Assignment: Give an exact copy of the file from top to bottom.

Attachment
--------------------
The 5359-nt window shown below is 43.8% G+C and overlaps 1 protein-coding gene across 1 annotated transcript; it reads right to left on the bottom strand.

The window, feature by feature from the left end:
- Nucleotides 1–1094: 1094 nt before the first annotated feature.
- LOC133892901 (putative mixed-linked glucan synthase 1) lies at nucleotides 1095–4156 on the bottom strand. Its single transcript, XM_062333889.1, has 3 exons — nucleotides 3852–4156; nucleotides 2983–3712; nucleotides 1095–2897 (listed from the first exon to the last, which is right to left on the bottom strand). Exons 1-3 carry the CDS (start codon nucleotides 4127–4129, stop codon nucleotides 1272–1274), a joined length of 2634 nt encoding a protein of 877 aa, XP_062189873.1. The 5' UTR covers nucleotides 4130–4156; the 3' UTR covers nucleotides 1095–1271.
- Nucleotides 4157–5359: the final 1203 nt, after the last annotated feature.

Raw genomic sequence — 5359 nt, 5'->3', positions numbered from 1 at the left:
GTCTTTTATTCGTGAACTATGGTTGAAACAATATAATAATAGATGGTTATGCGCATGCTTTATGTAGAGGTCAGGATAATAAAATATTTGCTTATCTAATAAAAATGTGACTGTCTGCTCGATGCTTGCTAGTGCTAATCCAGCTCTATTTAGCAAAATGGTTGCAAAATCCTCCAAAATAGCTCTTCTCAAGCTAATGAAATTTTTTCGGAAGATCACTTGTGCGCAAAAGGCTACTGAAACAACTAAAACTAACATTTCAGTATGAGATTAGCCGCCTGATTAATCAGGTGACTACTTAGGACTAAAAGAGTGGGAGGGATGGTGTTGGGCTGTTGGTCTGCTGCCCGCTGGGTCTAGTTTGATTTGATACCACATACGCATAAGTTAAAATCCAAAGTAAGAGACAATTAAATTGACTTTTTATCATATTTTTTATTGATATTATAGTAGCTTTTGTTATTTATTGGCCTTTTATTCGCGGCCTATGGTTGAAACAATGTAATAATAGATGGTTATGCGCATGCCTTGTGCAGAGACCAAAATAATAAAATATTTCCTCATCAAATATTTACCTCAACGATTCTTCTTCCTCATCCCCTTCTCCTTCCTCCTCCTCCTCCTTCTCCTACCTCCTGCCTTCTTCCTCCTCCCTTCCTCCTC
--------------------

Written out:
The 5359-nt window shown below is 43.8% G+C and overlaps 1 protein-coding gene across 1 annotated transcript; it reads right to left on the bottom strand.

The window, feature by feature from the left end:
- Nucleotides 1–1094: 1094 nt before the first annotated feature.
- LOC133892901 (putative mixed-linked glucan synthase 1) lies at nucleotides 1095–4156 on the bottom strand. Its single transcript, XM_062333889.1, has 3 exons — nucleotides 3852–4156; nucleotides 2983–3712; nucleotides 1095–2897 (listed from the first exon to the last, which is right to left on the bottom strand). Exons 1-3 carry the CDS (start codon nucleotides 4127–4129, stop codon nucleotides 1272–1274), a joined length of 2634 nt encoding a protein of 877 aa, XP_062189873.1. The 5' UTR covers nucleotides 4130–4156; the 3' UTR covers nucleotides 1095–1271.
- Nucleotides 4157–5359: the final 1203 nt, after the last annotated feature.

Raw genomic sequence — 5359 nt, 5'->3', positions numbered from 1 at the left:
GTCTTTTATTCGTGAACTATGGTTGAAACAATATAATAATAGATGGTTATGCGCATGCTTTATGTAGAGGTCAGGATAATAAAATATTTGCTTATCTAATAAAAATGTGACTGTCTGCTCGATGCTTGCTAGTGCTAATCCAGCTCTATTTAGCAAAATGGTTGCAAAATCCTCCAAAATAGCTCTTCTCAAGCTAATGAAATTTTTTCGGAAGATCACTTGTGCGCAAAAGGCTACTGAAACAACTAAAACTAACATTTCAGTATGAGATTAGCCGCCTGATTAATCAGGTGACTACTTAGGACTAAAAGAGTGGGAGGGATGGTGTTGGGCTGTTGGTCTGCTGCCCGCTGGGTCTAGTTTGATTTGATACCACATACGCATAAGTTAAAATCCAAAGTAAGAGACAATTAAATTGACTTTTTATCATATTTTTTATTGATATTATAGTAGCTTTTGTTATTTATTGGCCTTTTATTCGCGGCCTATGGTTGAAACAATGTAATAATAGATGGTTATGCGCATGCCTTGTGCAGAGACCAAAATAATAAAATATTTCCTCATCAAATATTTACCTCAACGATTCTTCTTCCTCATCCCCTTCTCCTTCCTCCTCCTCCTCCTTCTCCTACCTCCTGCCTTCTTCCTCCTCCCTTCCTCCTC